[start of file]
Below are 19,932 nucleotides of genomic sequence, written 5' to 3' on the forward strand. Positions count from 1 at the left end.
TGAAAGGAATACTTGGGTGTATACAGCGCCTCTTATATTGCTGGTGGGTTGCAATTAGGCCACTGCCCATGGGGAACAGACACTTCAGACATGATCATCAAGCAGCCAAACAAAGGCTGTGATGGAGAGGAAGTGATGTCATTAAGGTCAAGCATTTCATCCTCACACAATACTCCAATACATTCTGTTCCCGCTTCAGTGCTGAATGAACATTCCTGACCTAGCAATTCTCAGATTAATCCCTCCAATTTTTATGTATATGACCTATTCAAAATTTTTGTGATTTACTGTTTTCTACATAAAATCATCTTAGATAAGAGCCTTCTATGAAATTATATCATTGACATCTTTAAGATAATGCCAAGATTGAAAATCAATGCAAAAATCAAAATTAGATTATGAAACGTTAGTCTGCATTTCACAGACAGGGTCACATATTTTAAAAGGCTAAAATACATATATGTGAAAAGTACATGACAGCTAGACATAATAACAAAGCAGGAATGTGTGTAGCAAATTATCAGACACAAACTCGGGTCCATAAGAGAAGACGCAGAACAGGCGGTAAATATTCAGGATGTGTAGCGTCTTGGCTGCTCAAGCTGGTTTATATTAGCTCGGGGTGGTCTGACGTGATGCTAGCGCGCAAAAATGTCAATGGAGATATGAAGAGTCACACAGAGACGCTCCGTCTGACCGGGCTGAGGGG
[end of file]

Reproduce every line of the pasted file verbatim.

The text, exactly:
Below are 19,932 nucleotides of genomic sequence, written 5' to 3' on the forward strand. Positions count from 1 at the left end.
TGAAAGGAATACTTGGGTGTATACAGCGCCTCTTATATTGCTGGTGGGTTGCAATTAGGCCACTGCCCATGGGGAACAGACACTTCAGACATGATCATCAAGCAGCCAAACAAAGGCTGTGATGGAGAGGAAGTGATGTCATTAAGGTCAAGCATTTCATCCTCACACAATACTCCAATACATTCTGTTCCCGCTTCAGTGCTGAATGAACATTCCTGACCTAGCAATTCTCAGATTAATCCCTCCAATTTTTATGTATATGACCTATTCAAAATTTTTGTGATTTACTGTTTTCTACATAAAATCATCTTAGATAAGAGCCTTCTATGAAATTATATCATTGACATCTTTAAGATAATGCCAAGATTGAAAATCAATGCAAAAATCAAAATTAGATTATGAAACGTTAGTCTGCATTTCACAGACAGGGTCACATATTTTAAAAGGCTAAAATACATATATGTGAAAAGTACATGACAGCTAGACATAATAACAAAGCAGGAATGTGTGTAGCAAATTATCAGACACAAACTCGGGTCCATAAGAGAAGACGCAGAACAGGCGGTAAATATTCAGGATGTGTAGCGTCTTGGCTGCTCAAGCTGGTTTATATTAGCTCGGGGTGGTCTGACGTGATGCTAGCGCGCAAAAATGTCAATGGAGATATGAAGAGTCACACAGAGACGCTCCGTCTGACCGGGCTGAGGGG